The newly bred Himalayan serow in Assam zoo. Image: Northeast Now
The newly bred Himalayan serow in Assam zoo. Image: Northeast Now

After achieving a milestone by successfully hatching a pair of Greater Adjutant Storks in an artificial platform, the Assam State Zoo cum Botanical Garden achieved yet another feat by breeding the endangered Himalayan serow in captivity.

Divisional Forest Officer of Assam State Zoo Tejas Mariswamy said this on Wednesday while adding that they and the Nagaland Zoological Park at Dimapur have taken the exemplary step to conserve the endangered species.

“The effort borne fruits in the form of the first birth of a serow calf on Wednesday,” Mariswamy said.

He informed that the Assam State Zoo is the coordinating zoo for conservation breeding of serow.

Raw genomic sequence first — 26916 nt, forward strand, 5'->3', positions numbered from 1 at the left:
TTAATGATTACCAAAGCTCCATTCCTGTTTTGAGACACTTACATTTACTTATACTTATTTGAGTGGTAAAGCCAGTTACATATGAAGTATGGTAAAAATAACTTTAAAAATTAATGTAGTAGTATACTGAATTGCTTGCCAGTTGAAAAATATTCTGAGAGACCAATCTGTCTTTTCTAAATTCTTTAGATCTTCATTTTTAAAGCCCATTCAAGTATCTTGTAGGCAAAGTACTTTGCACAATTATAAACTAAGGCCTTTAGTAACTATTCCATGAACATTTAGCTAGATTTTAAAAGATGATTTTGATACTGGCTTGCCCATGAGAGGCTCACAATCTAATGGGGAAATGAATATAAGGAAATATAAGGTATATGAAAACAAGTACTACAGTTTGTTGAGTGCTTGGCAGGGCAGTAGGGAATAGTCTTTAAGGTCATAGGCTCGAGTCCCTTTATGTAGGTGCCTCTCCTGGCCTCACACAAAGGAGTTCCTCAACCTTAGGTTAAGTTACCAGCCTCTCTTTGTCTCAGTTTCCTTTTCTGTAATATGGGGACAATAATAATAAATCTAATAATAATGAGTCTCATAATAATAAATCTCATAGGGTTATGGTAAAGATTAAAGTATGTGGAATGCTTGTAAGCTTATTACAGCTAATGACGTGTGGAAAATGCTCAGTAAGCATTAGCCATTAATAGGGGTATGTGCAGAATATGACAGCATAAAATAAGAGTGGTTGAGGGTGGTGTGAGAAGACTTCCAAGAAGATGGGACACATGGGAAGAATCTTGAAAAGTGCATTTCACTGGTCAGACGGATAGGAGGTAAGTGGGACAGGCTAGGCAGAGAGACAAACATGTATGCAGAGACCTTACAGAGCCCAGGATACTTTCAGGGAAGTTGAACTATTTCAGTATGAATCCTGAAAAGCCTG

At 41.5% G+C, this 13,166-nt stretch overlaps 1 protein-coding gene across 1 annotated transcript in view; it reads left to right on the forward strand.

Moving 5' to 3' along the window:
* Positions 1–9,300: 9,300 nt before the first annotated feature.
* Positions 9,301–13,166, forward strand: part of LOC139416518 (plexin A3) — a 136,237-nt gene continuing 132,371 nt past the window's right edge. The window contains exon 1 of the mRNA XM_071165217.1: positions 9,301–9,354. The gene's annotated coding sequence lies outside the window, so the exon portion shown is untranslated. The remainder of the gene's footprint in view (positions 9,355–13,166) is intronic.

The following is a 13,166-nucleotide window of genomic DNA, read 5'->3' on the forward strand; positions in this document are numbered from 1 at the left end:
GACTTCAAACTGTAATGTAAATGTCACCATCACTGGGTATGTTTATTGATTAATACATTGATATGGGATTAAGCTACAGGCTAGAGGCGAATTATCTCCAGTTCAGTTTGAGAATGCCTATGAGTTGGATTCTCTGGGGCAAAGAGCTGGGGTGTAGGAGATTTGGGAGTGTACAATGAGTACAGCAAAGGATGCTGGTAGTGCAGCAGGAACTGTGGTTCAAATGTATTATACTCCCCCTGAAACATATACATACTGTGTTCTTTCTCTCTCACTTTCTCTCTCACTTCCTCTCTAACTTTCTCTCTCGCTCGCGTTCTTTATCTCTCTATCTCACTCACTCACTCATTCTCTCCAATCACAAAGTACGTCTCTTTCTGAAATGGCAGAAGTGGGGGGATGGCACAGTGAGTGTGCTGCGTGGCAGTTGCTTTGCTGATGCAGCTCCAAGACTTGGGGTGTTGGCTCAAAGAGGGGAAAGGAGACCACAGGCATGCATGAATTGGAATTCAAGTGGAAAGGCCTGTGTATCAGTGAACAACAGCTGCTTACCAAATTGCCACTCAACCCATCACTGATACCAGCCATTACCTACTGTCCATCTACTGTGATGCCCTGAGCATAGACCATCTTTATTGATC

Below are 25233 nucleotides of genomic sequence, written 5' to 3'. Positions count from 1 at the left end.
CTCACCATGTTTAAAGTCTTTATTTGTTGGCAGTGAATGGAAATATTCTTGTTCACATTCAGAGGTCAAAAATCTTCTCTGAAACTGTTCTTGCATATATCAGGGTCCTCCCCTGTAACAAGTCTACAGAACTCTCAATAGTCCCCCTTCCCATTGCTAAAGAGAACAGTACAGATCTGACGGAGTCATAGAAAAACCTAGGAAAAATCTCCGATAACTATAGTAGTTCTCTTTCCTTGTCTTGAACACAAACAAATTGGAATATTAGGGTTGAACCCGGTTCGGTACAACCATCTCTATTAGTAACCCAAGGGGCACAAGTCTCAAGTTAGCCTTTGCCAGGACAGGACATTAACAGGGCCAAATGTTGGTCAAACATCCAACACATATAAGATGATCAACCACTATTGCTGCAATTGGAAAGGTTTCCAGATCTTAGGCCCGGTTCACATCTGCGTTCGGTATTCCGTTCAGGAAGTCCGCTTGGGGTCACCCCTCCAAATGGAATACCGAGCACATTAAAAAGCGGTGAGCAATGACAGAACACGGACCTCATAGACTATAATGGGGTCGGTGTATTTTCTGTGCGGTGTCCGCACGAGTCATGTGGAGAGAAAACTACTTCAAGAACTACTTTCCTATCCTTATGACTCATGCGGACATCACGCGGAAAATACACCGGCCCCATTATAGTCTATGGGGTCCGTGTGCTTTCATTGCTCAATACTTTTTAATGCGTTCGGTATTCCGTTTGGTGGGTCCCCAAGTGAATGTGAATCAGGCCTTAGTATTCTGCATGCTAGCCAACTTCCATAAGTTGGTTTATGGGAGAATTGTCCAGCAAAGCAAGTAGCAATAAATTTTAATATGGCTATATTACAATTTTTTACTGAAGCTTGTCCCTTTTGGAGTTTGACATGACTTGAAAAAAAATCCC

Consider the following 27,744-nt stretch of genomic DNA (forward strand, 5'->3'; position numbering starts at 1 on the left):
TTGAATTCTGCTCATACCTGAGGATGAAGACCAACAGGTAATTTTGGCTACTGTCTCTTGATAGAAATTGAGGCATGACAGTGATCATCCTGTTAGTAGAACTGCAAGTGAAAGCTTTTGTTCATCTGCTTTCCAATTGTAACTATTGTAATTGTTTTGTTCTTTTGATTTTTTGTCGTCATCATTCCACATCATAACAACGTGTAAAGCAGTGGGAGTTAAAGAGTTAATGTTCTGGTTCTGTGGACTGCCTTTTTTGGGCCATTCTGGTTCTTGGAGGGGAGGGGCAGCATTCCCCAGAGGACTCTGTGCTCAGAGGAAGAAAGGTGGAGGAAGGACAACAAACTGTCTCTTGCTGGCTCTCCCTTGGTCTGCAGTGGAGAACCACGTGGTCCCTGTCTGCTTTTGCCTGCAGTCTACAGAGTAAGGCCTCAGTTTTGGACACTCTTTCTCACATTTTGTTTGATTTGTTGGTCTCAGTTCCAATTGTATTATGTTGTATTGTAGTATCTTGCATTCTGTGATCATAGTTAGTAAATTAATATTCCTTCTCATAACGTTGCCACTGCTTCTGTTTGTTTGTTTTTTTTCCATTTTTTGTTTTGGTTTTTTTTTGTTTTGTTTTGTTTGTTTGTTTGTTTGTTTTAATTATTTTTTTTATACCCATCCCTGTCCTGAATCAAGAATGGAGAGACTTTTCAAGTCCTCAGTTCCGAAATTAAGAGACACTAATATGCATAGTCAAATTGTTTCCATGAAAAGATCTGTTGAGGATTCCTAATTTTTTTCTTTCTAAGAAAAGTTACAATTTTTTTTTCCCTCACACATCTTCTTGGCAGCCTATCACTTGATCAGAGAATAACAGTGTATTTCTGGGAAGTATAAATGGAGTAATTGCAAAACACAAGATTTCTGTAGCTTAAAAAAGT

“However, the Assam zoo had two female serows and the Nagaland Zoo had only one male. Both the zoos discussed and Nagaland had sent it’s male to Assam for breeding,” he said.

“The programme was approved by the Central Zoo Authority in New Delhi,” he said.

Here, the male and female were carefully paired within 10 months of the arrival of the male and pairing with the female, the first calf of serow has been born on Wednesday,” Mariswamy added.

“It’s very special for both zoos and for the conservation of serow,” he said.

The forest department heads of both states congratulated both the zoos for the success.

This is for the first time animals have been exchanged on breeding loan and have successfully bred.

Forest ministers of both the states wished for well being of the calf and congratulated both the Zoos for the initiative.